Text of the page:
Reptile research

Photo: Reptile

A bearded dragon lizard receives laser therapy as part of a study of wound healing in reptiles. Click image for larger image

Wound healing in reptiles

Skin wounds are a common clinical presentation in reptiles. Reptiles have a very low metabolic rate and heal slowly; wounds often require extensive and long-term medical treatment regardless of the initial cause. To gain more understanding of reptile wound healing and provide a model for systematic evaluation of therapies that may improve healing, CZAR researchers have developed a technique for creating and monitoring wounds in healthy bearded dragon lizards. Our method is based on a similar technique used in mice, which provides a basis for comparison of mammalian and reptilian healing.


  • 2012 CCAH Resident Grant: Cutaneous wound healing in the skink and evaluation of therapeutic agents.
  • 2012 AAZV Wild Animal Health Fund: Cutaneous wound healing in the skink and evaluation of therapeutic agents.


  • Keller KA, Paul-Murphy J, Weber EPS, Kass PH, Sanchez-Migallon Guzman D, Park SA, Raghunathan V-K, Gustavsen KA, Murphy CJ. Assessment of platelet-derived growth factor using a splinted full thickness dermal wound model in bearded dragons (Pogona vitticeps). J Zoo Wildl Med. In press. 
Photo: Snake 3-D

This image is a 3-D reconstruction of a CT scan showing the bones of the snake’s skull (white) and the lacrimal duct which drains tears from the eye into the nasal cavity (green). Click image for larger image

Snake ocular anatomy

Where other animals have eyelids, snakes have a clear scale or “spectacle” that is fused in place and covers and protects the surface of the eye. The snake produces tears, but they stay in the small space between the spectacle and the cornea. CZAR researchers have collaborated with the Murphy/Russell Vision Research Laboratory to study the unique anatomy of the snake’s eye in great detail, using spectral domain optical coherence tomography (SD-OCT) and high resolution computed tomography (micro CT) in 10 different species of snakes.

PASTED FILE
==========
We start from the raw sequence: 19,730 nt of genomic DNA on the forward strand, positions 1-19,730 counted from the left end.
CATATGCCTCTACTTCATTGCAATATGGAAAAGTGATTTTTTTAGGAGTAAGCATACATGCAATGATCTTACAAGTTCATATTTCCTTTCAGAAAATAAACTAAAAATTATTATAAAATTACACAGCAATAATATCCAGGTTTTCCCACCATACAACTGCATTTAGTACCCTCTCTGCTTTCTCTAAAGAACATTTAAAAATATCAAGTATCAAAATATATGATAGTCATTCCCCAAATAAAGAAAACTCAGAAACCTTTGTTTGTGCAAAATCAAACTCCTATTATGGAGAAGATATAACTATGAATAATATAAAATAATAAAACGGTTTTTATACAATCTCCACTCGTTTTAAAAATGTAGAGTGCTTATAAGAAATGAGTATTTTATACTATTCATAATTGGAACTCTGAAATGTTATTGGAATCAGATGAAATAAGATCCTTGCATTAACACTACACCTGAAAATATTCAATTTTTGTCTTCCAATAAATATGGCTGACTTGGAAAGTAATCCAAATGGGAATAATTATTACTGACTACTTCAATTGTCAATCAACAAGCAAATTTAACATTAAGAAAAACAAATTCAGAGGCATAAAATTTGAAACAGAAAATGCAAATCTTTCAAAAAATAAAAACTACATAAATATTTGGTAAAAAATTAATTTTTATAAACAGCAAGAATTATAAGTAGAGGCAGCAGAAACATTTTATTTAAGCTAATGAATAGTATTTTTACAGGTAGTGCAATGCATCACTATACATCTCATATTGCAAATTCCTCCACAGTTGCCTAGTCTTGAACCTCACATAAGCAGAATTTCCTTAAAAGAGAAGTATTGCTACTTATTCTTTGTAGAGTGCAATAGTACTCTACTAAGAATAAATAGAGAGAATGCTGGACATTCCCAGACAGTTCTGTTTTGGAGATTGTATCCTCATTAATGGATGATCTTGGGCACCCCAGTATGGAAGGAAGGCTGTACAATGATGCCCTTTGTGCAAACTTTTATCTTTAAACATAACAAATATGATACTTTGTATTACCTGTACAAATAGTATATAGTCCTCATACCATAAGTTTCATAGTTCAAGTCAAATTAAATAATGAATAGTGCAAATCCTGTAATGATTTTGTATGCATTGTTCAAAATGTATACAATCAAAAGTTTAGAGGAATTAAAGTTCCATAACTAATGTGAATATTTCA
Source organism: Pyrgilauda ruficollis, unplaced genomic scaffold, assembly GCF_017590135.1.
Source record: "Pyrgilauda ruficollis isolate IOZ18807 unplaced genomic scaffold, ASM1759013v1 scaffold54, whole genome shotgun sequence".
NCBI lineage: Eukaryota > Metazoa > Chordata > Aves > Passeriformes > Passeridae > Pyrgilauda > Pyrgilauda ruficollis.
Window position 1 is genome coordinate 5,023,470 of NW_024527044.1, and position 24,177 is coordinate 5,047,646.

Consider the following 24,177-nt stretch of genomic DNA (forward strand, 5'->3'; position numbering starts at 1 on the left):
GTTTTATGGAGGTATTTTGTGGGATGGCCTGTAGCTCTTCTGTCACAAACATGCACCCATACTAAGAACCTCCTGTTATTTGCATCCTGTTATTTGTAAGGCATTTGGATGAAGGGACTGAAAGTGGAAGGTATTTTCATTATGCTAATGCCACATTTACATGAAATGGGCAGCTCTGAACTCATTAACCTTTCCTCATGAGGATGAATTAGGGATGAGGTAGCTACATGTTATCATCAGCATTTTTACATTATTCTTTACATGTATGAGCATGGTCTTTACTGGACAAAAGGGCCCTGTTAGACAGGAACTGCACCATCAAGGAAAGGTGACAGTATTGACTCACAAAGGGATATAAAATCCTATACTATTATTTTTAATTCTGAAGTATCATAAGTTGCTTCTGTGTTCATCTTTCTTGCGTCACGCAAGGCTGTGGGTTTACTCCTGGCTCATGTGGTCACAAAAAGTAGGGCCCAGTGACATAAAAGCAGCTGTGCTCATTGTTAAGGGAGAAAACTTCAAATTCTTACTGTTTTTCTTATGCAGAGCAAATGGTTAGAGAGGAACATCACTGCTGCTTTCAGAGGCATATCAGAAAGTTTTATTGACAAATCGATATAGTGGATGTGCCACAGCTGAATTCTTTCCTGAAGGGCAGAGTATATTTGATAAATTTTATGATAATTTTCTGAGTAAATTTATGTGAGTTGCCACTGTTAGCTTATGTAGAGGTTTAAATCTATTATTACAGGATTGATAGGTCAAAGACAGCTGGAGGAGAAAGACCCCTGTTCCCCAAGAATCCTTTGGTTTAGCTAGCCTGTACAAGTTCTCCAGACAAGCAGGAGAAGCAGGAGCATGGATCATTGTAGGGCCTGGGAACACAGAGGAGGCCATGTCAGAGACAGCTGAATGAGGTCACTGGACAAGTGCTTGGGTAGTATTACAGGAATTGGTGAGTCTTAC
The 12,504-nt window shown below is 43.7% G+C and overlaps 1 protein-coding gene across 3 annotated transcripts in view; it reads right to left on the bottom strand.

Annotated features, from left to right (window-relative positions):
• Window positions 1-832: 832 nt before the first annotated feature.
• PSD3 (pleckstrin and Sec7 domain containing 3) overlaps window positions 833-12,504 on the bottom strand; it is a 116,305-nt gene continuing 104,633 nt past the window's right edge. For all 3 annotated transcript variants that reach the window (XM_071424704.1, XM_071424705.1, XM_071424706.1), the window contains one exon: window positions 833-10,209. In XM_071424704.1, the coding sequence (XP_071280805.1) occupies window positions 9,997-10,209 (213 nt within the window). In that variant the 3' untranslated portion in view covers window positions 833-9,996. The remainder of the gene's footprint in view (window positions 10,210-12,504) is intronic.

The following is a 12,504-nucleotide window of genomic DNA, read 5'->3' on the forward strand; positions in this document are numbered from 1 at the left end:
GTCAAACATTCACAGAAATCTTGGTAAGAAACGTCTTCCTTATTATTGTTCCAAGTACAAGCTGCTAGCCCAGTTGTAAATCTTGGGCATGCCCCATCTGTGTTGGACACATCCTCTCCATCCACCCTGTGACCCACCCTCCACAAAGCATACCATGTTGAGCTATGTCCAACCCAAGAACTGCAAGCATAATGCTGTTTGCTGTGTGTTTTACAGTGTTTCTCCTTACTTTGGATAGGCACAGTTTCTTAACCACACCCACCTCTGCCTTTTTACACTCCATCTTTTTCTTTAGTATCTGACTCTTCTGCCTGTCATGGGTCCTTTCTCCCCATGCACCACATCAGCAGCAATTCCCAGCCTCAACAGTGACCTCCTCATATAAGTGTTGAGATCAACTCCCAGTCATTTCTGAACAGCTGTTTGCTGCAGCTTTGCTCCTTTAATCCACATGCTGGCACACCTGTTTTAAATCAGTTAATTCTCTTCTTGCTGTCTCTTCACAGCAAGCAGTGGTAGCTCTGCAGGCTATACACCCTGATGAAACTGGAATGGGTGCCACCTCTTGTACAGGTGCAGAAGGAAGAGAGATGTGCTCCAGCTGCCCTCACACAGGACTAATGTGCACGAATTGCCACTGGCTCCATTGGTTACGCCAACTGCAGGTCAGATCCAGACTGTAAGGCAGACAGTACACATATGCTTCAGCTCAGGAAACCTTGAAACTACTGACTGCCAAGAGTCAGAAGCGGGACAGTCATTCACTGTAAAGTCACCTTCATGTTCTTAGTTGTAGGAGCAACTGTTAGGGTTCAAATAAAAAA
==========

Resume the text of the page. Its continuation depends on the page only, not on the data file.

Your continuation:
• Souza NM, Maggs DJ, Park SA, Puchalski SM, Reilly CM, Paul-Murphy J, Murphy CJ. Gross, histologic, and computed tomographic anatomy of the lacrimal system of snakes. Vet Ophthalmol. 2014; doi: 10.1111/vop.12184.
  • Tusler CA, Maggs DJ, Kass PH, Paul-Murphy JR, Schwab IR, Murphy CJ. Spectral domain optical coherence tomography imaging of spectacular ecdysis in the royal python (Python regius). Vet Ophthalmol. 2014; doi: 10.1111/vop.12176.
Photo: Field Research

Basilisk lizards are native to Central and South America and are famous for being able to “walk on water” by running so quickly across the surface that they don’t sink! Surveys of healthy lizards serve as a baseline for future health assessments in conservation and captive breeding programs. Click image for larger image

Field research


  • Dallwig RK, Paul-Murphy J, Thomas C, Medlin S, Vaughan C, Sullivan L, Sladky KK, Ramirez O, Herrera G. Hematology and clinical chemistry values of free-ranging basilisk lizards (Basiliscus plumifrons) in Costa Rica. J Zoo Wildl Med. 2011; 42(2):205-213.